Physical sciences, Earth sciences
Volcanoes, aerosols and climate
To understand changes observed in the aerosol layer of the stratosphere, scientists use remote sensing to collect relevant data. EU funded scientists are now 4D modelling aerosol formation and transport, in particular after volcanic eruptions.
Aerosols are minute particles suspended in the atmosphere up to the
stratospheric layer. These particles interact both directly and
indirectly with the Earth's radiation budget as well as our planet's
climate. The aerosols scatter sunlight back into space and act as sites
for chemical reactions.
Significant evidence indicates that during volcanic eruptions, large amounts of sulfuric gasses are injected into the stratosphere, where they convert to sulphate aerosols. Not surprisingly, the impact of aerosols on incoming solar radiation changes depending on the level of volcanic activity. The EU-funded project MIMOSA-5 (Monitoring and modelling of stratospheric aerosols with a focus on the impact of volcanic eruptions) aims to develop a powerful tool to investigate, monitor and predict all these changes.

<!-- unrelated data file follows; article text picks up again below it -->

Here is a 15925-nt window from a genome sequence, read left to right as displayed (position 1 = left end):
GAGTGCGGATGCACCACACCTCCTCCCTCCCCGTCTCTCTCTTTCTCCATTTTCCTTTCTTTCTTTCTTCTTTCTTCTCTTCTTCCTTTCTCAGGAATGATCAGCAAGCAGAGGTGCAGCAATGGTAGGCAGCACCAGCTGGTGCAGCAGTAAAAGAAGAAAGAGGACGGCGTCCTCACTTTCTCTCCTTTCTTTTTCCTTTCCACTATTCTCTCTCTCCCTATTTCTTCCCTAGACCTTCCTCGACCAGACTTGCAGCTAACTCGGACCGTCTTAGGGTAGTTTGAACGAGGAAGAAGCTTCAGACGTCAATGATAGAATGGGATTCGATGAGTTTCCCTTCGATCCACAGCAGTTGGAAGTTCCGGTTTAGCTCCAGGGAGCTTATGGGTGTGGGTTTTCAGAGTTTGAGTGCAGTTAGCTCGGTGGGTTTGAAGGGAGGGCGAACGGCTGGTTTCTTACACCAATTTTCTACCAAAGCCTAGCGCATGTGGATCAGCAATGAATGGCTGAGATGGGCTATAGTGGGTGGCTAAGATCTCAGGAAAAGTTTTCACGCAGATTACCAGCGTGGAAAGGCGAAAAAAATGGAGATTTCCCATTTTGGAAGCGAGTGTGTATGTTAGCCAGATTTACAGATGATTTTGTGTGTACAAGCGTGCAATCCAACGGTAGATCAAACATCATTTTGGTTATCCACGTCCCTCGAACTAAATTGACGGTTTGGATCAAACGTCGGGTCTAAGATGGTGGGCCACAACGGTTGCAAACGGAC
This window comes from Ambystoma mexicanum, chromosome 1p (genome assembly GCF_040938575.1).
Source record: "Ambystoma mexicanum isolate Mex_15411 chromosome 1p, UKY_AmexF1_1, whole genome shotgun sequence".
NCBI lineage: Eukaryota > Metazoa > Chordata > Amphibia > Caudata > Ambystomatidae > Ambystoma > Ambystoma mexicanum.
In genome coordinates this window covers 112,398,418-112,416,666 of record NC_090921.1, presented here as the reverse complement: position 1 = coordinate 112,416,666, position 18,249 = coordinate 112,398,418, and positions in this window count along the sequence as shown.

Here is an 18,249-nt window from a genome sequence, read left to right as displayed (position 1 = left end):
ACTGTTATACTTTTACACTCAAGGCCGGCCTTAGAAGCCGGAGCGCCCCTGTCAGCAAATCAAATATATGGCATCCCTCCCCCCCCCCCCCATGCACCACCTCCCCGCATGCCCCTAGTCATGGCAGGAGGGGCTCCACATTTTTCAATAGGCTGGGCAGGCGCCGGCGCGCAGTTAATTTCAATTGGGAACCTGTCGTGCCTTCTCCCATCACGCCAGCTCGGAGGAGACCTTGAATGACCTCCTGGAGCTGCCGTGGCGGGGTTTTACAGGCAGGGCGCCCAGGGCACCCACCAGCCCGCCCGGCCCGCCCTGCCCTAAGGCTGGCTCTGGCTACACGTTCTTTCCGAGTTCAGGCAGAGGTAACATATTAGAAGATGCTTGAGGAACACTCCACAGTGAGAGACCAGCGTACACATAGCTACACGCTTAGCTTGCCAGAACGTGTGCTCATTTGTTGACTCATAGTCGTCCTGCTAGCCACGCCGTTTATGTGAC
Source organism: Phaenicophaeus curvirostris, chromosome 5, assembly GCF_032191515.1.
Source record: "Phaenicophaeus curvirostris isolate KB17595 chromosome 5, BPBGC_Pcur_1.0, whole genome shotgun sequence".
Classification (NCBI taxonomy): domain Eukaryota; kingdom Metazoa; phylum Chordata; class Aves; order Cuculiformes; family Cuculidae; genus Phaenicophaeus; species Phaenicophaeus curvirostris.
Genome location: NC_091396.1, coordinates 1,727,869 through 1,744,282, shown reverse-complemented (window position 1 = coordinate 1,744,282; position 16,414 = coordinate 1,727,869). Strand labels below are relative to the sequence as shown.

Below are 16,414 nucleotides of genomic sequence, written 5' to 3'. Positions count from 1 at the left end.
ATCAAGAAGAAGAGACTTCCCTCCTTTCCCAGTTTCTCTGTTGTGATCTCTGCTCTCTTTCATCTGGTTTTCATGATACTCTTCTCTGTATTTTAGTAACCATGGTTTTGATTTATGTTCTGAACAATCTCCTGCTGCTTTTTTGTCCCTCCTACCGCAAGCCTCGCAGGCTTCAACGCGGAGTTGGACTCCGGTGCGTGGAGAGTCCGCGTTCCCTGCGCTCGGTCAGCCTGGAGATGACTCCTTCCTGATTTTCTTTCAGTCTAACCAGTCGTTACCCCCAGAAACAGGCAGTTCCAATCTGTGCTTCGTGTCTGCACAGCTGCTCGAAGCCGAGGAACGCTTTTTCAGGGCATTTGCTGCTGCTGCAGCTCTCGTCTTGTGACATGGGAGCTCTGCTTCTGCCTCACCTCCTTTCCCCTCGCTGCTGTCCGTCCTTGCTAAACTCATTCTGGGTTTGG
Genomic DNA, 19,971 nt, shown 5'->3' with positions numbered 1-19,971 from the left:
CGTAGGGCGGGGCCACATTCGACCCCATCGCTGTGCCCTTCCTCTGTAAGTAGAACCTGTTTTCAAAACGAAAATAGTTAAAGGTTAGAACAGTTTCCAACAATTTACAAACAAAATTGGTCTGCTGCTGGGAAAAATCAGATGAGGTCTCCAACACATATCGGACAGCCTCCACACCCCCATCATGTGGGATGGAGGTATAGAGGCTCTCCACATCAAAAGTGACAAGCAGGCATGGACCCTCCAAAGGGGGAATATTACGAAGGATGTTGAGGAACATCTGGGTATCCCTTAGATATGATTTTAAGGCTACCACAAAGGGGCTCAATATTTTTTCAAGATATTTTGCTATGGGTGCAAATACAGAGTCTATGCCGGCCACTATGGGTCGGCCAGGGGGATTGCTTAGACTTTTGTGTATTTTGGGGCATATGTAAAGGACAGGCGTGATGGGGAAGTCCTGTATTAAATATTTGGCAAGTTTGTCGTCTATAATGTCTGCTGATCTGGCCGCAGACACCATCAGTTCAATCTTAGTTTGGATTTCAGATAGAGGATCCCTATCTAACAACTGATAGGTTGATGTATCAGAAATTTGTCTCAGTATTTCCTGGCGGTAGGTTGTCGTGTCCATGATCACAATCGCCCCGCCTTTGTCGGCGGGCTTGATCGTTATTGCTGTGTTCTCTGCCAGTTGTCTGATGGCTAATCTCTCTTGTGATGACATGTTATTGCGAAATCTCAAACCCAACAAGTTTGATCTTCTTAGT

Specifically, the Model for Stratospheric Aerosols (MOSTRA), a 4D model based on the transport and the microphysical description of aerosol particles is currently being extended. The model input includes aerosol parameters such as size distribution, composition and extinction coefficients.
During the project's first reporting period, MIMOSA-5 scientists retrieved aerosol data from the observations of the Global Ozone Monitoring by Occultation of Stars (GOMOS) instrument. This atmospheric chemistry instrument forms part of the payload of ESA's Envisat mission.
Available algorithms were utilised, and new dedicated tools developed to convert GOMOS readings into scientific data of parameters representative of the Earth's atmosphere. The significant improvements in the GOMOS scientific data products have rendered them a reference dataset for validation purposes.
The efforts devoted to improving the GOMOS data products will provide the opportunity to further our current understanding of the chemistry of the Earth's atmosphere. The MIMOSA-5 project is expected to demonstrate that 4D models can offer valuable insights into how the Earth's atmosphere evolves in space and time.
Source: © European Union, CORDIS, www.cordis.europa.eu
last modification: 2016-01-29 12:46:01